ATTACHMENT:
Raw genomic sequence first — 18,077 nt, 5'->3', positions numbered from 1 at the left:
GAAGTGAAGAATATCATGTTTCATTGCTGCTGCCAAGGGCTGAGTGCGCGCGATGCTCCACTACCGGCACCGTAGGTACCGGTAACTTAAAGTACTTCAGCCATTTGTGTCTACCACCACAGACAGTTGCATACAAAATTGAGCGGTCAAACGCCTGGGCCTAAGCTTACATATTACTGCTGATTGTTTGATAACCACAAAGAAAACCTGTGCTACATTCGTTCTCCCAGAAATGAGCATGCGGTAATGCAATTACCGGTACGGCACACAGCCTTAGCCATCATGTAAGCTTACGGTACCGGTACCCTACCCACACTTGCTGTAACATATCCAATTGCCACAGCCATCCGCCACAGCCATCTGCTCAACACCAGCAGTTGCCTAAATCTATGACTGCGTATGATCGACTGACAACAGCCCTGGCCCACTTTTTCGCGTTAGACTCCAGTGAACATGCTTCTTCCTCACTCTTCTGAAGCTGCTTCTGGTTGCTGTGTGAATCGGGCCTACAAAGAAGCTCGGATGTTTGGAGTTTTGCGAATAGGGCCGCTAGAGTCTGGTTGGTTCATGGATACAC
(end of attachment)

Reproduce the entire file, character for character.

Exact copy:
Raw genomic sequence first — 18,077 nt, 5'->3', positions numbered from 1 at the left:
GAAGTGAAGAATATCATGTTTCATTGCTGCTGCCAAGGGCTGAGTGCGCGCGATGCTCCACTACCGGCACCGTAGGTACCGGTAACTTAAAGTACTTCAGCCATTTGTGTCTACCACCACAGACAGTTGCATACAAAATTGAGCGGTCAAACGCCTGGGCCTAAGCTTACATATTACTGCTGATTGTTTGATAACCACAAAGAAAACCTGTGCTACATTCGTTCTCCCAGAAATGAGCATGCGGTAATGCAATTACCGGTACGGCACACAGCCTTAGCCATCATGTAAGCTTACGGTACCGGTACCCTACCCACACTTGCTGTAACATATCCAATTGCCACAGCCATCCGCCACAGCCATCTGCTCAACACCAGCAGTTGCCTAAATCTATGACTGCGTATGATCGACTGACAACAGCCCTGGCCCACTTTTTCGCGTTAGACTCCAGTGAACATGCTTCTTCCTCACTCTTCTGAAGCTGCTTCTGGTTGCTGTGTGAATCGGGCCTACAAAGAAGCTCGGATGTTTGGAGTTTTGCGAATAGGGCCGCTAGAGTCTGGTTGGTTCATGGATACAC